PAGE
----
Open main menu


  (Redirected from Azidoazide azide)

1-Diazidocarbamoyl-5-azidotetrazole (nicknamed azidoazide azide by chemistry blogger and medicinal chemist Derek Lowe[2]) is a heterocyclic inorganic compound with the formula C2N14.[3] It is an extremely dangerous and sensitive explosive, to the point of detonating from no obvious stimuli. This results in the near impossibility of conducting any sort of analysis of 1-Diazidocarbamoyl-5-azidotetrazole.

IUPAC name
(5-Azido-1H-tetrazol-1-yl)carbonimidic diazide
Systematic IUPAC name
Other names
5-Azido-1-diazidocarbamoyltetrazole Azidoazide azide
3D model (JSmol)
Abbreviations AA
Molar mass 220.120 g·mol−1
Density 1.723 g·cm−3[1]
Melting point 78 °C (172 °F; 351 K)
Boiling point Decomposes at 110 °C
Solubility Soluble in diethyl ether
357 kcal·mol−1[2] (1495 kJ·mol−1)[1]
Explosive data
Shock sensitivity <0.25 J
Friction sensitivity <1 N
Detonation velocity 8960 m·s−1
Main hazards will unpredictably and violently detonate
NFPA 704
Flammability (red): no hazard codeHealth (blue): no hazard codeReactivity code 4: Readily capable of detonation or explosive decomposition at normal temperatures and pressures. E.g. nitroglycerinSpecial hazards (white): no codeNFPA 704 four-colored diamond
Except where otherwise noted, data are given for materials in their standard state (at 25 °C [77 °F], 100 kPa).
Infobox references



1-Diazidocarbamoyl-5-azidotetrazole was produced by diazotating triaminoguanidinium chloride with sodium nitrite in ultra-purified water.[3] It can also be synthesized from isocyanogen tetrabromide and sodium azide as demonstrated in 2019.[4]


Nearly any stimulus will cause 1-diazidocarbamoyl-5-azidotetrazole to detonate.[5] When an attempt was made to chart its infrared spectrum using Raman spectroscopy, it exploded.[2]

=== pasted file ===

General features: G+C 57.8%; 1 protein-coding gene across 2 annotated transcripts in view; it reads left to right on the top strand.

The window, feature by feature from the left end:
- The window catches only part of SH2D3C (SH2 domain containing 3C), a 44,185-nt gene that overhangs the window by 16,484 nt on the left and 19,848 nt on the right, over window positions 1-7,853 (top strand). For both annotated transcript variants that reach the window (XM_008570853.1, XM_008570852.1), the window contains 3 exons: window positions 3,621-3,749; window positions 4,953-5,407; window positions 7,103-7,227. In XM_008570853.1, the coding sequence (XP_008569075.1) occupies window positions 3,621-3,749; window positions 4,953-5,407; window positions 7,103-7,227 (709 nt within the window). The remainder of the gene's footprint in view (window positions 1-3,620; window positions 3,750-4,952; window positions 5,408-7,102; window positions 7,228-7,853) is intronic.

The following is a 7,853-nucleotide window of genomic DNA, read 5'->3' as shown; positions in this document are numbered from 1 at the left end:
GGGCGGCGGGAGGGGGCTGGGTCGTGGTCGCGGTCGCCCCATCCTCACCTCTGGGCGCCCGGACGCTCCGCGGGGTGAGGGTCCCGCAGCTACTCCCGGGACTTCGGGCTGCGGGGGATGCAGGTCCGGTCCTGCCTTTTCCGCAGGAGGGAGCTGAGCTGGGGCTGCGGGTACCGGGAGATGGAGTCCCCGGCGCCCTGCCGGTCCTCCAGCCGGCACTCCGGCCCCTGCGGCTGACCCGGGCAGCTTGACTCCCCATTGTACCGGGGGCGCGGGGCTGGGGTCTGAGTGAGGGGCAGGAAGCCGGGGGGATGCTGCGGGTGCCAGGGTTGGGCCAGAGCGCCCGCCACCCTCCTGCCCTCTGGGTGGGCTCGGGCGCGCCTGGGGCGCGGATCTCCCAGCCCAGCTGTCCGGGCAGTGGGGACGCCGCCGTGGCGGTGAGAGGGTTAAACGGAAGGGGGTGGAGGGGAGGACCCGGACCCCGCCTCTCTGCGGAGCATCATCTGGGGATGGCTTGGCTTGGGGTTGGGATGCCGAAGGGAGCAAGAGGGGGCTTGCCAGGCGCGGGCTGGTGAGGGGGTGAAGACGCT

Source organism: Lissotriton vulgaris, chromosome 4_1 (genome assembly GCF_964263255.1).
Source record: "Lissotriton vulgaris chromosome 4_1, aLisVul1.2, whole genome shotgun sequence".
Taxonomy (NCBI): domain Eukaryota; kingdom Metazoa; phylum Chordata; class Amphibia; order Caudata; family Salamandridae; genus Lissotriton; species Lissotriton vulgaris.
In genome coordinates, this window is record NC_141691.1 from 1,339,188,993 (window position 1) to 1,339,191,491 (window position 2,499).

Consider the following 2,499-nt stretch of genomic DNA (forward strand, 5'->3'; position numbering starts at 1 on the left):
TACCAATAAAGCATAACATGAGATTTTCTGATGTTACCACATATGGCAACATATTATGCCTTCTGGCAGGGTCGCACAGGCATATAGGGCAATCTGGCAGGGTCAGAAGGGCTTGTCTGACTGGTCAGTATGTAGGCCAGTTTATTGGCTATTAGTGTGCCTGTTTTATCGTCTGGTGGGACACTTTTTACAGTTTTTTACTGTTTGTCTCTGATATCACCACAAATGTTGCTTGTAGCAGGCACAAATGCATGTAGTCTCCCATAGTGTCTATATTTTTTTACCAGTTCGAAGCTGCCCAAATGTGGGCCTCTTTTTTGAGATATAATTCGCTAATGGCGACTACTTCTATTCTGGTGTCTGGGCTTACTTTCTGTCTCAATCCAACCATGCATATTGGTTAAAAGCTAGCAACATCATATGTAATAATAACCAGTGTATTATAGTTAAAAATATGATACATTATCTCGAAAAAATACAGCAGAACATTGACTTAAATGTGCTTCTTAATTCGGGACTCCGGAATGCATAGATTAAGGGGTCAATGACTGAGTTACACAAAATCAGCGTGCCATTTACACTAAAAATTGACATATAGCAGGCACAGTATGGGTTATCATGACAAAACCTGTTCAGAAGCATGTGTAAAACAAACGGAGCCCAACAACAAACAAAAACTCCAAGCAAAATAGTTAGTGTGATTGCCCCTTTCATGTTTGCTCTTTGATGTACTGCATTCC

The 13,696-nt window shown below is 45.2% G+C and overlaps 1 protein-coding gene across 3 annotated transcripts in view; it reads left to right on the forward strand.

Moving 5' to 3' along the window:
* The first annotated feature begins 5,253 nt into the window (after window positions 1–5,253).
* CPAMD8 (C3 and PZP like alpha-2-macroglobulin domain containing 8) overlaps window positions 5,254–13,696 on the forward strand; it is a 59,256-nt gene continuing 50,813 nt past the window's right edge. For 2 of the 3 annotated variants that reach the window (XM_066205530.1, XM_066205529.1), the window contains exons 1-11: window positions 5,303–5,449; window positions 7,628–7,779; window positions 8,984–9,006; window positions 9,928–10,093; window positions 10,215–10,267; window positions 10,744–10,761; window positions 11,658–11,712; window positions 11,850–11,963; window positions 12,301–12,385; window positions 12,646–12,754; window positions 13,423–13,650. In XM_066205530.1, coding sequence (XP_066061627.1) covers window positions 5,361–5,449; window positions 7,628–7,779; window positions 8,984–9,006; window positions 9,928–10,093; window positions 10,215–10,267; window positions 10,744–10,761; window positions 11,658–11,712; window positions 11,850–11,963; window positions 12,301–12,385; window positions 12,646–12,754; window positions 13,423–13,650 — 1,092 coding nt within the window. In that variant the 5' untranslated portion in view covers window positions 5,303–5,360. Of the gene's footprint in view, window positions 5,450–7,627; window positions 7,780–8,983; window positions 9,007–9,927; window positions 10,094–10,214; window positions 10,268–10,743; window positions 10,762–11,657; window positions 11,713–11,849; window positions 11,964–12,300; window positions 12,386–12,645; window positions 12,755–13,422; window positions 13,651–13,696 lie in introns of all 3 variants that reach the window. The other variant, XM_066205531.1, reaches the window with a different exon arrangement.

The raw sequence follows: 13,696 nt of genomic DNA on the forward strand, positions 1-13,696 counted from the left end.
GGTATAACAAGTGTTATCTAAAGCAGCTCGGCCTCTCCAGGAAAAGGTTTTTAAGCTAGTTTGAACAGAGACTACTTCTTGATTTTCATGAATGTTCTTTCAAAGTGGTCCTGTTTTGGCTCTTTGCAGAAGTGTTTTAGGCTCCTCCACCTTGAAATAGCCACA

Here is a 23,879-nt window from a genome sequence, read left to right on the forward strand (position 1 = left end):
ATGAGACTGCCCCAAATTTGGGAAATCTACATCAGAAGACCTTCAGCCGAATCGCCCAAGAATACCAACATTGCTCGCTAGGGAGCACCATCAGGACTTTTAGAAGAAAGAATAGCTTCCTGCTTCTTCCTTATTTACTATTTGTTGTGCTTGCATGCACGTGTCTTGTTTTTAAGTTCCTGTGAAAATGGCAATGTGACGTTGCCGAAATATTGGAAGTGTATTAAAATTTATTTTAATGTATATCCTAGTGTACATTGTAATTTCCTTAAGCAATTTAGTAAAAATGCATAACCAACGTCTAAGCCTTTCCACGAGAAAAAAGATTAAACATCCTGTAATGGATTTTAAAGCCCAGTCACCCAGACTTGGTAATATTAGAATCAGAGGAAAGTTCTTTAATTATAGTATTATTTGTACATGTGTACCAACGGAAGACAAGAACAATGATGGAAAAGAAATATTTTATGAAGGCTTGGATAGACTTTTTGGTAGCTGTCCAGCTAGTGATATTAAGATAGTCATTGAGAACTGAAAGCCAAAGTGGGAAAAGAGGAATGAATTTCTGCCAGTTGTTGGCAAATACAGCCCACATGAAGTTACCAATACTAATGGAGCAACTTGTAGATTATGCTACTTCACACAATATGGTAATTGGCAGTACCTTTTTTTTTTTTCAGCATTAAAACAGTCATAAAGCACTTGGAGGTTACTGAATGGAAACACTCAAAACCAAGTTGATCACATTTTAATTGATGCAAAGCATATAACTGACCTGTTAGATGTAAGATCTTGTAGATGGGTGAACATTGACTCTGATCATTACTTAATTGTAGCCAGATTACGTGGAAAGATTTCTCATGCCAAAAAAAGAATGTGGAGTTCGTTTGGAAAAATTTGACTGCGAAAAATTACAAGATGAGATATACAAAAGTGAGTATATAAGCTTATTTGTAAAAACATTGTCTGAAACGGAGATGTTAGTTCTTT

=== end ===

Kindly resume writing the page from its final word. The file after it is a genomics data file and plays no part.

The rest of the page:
Stimuli such as heat, radiation or physical shock will cause the compound to detonate. It may also detonate unpredictably and for no apparent reason.


  1. ^ a b Martin, Franz Albert. "Novel Energetic Materials based on 1,5-Diaminotetrazole and 3,5-Diamino-1H-1,2,4-triazole" (PDF). pp. 80–87. Retrieved 24 February 2018.
  2. ^ a b c Lowe, Derek (9 January 2013). "Things I Won't Work With: Azidoazide Azides, More Or Less". Science Magazine. American Association for the Advancement of Science. Retrieved 24 February 2018.
  3. ^ a b Klapötke, Thomas M.; Martin, Franz A.; Stierstorfer, Jörg (26 April 2011). "C2N14: An Energetic and Highly Sensitive Binary Azidotetrazole". Angewandte Chemie International Edition. 50 (18): 4227–4229. doi:10.1002/anie.201100300. PMID 21472944.
  4. ^ "I make C2N14 in my shed (azidoazide azide) - Ex&F". Youtube. Retrieved 11 Aug 2019.
  5. ^ Klapötke, Thomas M.; Krumm, Burkhard; Martin, Franz A.; Stierstorfer, Jörg (2 January 2012). "New Azidotetrazoles: Structurally Interesting and Extremely Sensitive". Chemistry: An Asian Journal. 7 (1): 214–224. doi:10.1002/asia.201100632. PMID 22069147.

See alsoEdit